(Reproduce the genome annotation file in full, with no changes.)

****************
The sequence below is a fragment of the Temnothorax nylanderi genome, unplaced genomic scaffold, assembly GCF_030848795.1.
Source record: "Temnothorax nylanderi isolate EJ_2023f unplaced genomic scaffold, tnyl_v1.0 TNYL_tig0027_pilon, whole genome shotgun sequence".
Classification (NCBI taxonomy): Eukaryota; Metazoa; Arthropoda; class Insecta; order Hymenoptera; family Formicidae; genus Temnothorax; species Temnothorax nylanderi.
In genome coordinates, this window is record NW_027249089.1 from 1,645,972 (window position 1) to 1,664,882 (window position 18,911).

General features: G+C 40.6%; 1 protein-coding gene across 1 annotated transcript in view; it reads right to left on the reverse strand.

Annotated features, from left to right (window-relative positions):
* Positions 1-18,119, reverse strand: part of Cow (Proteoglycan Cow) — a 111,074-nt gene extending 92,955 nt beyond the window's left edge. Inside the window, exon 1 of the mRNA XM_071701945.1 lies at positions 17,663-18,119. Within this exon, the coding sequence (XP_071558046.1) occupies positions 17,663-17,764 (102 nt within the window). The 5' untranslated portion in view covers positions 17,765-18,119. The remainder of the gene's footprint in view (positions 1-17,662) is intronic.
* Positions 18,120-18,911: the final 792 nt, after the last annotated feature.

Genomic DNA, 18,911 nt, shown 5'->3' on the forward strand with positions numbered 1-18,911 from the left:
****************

The sequence below is a fragment of the Temnothorax nylanderi genome, unplaced genomic scaffold, assembly GCF_030848795.1.
Source record: "Temnothorax nylanderi isolate EJ_2023f unplaced genomic scaffold, tnyl_v1.0 TNYL_tig0027_pilon, whole genome shotgun sequence".
Classification (NCBI taxonomy): Eukaryota; Metazoa; Arthropoda; class Insecta; order Hymenoptera; family Formicidae; genus Temnothorax; species Temnothorax nylanderi.
In genome coordinates, this window is record NW_027249089.1 from 1,645,972 (window position 1) to 1,664,882 (window position 18,911).

General features: G+C 40.6%; 1 protein-coding gene across 1 annotated transcript in view; it reads right to left on the reverse strand.

Annotated features, from left to right (window-relative positions):
* Positions 1-18,119, reverse strand: part of Cow (Proteoglycan Cow) — a 111,074-nt gene extending 92,955 nt beyond the window's left edge. Inside the window, exon 1 of the mRNA XM_071701945.1 lies at positions 17,663-18,119. Within this exon, the coding sequence (XP_071558046.1) occupies positions 17,663-17,764 (102 nt within the window). The 5' untranslated portion in view covers positions 17,765-18,119. The remainder of the gene's footprint in view (positions 1-17,662) is intronic.
* Positions 18,120-18,911: the final 792 nt, after the last annotated feature.

Genomic DNA, 18,911 nt, shown 5'->3' on the forward strand with positions numbered 1-18,911 from the left: